Soon after, Lucy imparts to Elinor the painful revelation of her longstanding engagement with Edward Ferrars. For four years, Lucy has jealously guarded this secret, sharing it with none but her elder sister, whose lack of discretion proves a constant (and later, justified) dread. Happily for her, this confidence serves more than one purpose. Lucy intimates that she is aware of the mutual affection between her fiancé and Elinor, or at least the threat of such an attachment. Fearful of losing the “the man on who all [her] happiness depends” (22) to this other woman, Lucy confesses her engagement, fortifying her position as fiancée and gaining considerable power over Elinor. This maneuver allows Lucy not only to share her worries with someone who will never betray her trust, but also to ensure that Elinor is excruciatingly aware of everything that goes on in the engagement. It is not Edward who has power over Elinor’s happiness, as traditionally would be expected, but Lucy. Every detail that Lucy brings to her attention is another reason for Elinor to relinquish the menace of her relationship with Edward. Every time that Lucy discusses the engagement with Elinor is another time when she assuages both her present, superficial concerns and her underlying paranoia. It is very apparent that Lucy had no motive for this confidence except jealousy, since Elinor’s hopes of marriage would have remained unfulfilled without it. But Lucy can now depend upon Elinor’s own merits, namely trustworthiness and social correctness, to make certain that this secret remains so; Lucy speaks openly of the secret with Elinor, while Elinor keeps it. Her checkmate of Elinor, this strategic aggregation of complex self-interest, is her most sublime artifice in the novel. By contrast, her exchange of Edward for his younger brother Robert is a simple affair, quite unequal to the cruel machinations that lead Elinor to despair for months (37).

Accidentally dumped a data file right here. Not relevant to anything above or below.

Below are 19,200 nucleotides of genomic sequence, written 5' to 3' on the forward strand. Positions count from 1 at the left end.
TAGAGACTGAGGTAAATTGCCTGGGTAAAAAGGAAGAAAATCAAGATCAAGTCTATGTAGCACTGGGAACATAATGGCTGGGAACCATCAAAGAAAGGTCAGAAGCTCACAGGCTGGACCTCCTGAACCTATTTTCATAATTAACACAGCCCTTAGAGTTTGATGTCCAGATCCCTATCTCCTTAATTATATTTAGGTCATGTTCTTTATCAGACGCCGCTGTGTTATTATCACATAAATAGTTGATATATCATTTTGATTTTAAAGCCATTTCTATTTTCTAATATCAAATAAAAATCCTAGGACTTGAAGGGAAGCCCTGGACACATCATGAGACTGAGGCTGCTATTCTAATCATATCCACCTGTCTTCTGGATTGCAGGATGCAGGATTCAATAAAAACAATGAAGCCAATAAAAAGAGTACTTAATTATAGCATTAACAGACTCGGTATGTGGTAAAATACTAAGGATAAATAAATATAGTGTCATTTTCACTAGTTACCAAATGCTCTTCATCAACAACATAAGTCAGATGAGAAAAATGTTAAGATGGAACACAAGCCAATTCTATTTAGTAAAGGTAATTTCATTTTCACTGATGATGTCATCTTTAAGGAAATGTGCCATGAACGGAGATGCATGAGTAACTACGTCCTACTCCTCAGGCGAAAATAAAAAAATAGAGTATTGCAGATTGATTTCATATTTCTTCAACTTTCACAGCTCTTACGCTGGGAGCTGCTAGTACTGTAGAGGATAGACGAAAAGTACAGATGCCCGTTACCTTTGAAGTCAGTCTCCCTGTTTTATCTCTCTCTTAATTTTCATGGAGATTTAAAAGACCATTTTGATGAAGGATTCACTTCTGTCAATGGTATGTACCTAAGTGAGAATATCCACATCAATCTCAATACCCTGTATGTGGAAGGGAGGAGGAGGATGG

Mrs. Clay engages in subterfuges that are no less complicated, but rather less brutal since they cause no harm except for the incalculable loss to Sir Walter and Elizabeth of a willing sycophant (24). For most of the novel, it is clear to all except for those two that she wishes to flatter the first into marriage. In addition to the pains she takes to be agreeable and necessary to them, she undertakes the task of courting the interests of Mr. Elliot, Sir Walter’s heir, who fears that she may give Sir Walter another heir. Mrs. Clay manages to encourage this relationship almost from the moment Mr. Elliot is at Camden Place, without detection, and explain away a near discovery by Anne (22). Even on one noteworthy instance, when Mrs. Clay and Anne are deciding which of them will accompany Mr. Elliot in the rain and which will take the comfort of a carriage, Mrs. Clay escapes suspicion. She contends so strongly to join Mr. Elliot in the rain and mud, “the others [are] obliged to settle [the dispute] for them” (19). It is completely out of character for Mrs. Clay not only to leave behind Elizabeth, who is her close friend, but also to seek any action that might result in being alone with a man she is believed to resent. It is a credit to her considerable social intelligence that this episode, as well as her general toleration of Mr. Elliot (17), is accepted as evidence of her unwillingness to upset the higher classes. Her motive cannot be solicitude for Anne’s wellbeing, as she later abuses Anne while she is within earshot, calling her “hard-hearted” (22). It could be that Mrs. Clay did it to protect the interests of Elizabeth, who expected Mr. Elliot to be paying court to her (15), but his suit of Elizabeth would be little threatened by a brief walk with Anne when he “omitted no opportunity of being with them, threw himself in their way, called at all hours” (21). It is far more likely that not only did she wish to be in his company, but that she wished him not to be in Anne’s. His intentions for Anne being as obvious as Mrs. Clay’s own for Anne’s father, any time that he was alone with Anne could be a time that he proposed to her. Since no one save for Anne knows that the proposal would be rejected, and since a match between them is so publicly expected, Mrs. Clay can only anticipate that Anne’s answer would be positive. Short of aborting such an offer, preventing the two cousins from being alone together would at least prevent them from becoming more intimate. Mrs. Clay fails in this particular attempt, but she probably does attain her ultimate object. At the end of Persuasion, Mrs. Clay has become Mr. Elliot’s mistress, but it is heavily implied that he does in fact inherit the coveted baronetcy and that her “abilities” and “affections” assure their union (24).